You may want to review solving ordinary linear equations first.
Sometimes, linear equations have more than one variable. That's okay; you just need to know which one we're interested in. When you're given a problem, it should say to solve “for” some variable. If you're told to solve 3x + 4y − 4 = 2x − 1 for y, say, then that means that you need to find what values of y make the equation right. The answer will in general depend on x. That's okay — you're allowed to have letters in your answer. The one letter that you aren't allowed to have in your answer is the letter you were asked to solve for.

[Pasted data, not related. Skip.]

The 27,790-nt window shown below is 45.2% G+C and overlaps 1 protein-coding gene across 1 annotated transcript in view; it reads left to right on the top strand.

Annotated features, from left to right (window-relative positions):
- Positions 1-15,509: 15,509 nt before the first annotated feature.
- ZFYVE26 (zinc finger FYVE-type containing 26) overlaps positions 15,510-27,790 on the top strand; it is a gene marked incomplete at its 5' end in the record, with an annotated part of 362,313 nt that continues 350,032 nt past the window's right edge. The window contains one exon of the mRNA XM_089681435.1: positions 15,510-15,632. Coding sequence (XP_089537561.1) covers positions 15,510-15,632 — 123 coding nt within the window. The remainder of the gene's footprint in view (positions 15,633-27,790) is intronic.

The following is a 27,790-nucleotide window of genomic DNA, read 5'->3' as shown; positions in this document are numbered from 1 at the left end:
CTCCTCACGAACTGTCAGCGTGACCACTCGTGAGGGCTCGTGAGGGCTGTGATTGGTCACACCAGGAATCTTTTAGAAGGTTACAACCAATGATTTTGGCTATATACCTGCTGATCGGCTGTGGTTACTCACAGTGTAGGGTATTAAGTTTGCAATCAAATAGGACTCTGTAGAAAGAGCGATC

You do these problems the same way you solved linear equations with just one variable in them, except you treat the other letters the same as you would numbers. You might have to simplify your answer at the end. In our example, both sides are already simplified, and y (the letter we're solving for) is only on one side. However, there's stuff being added and subtracted on the side where y is. So we need to subtract 3x from both sides and to add 4 to both sides. This gives us 4y = −x + 3. Now we divide both sides by 4 (the number y is being multiplied by) and get y = (−x + 3) / 4, which simplifies to −(1 ⁄ 4)x + 3 ⁄ 4, so that's our answer.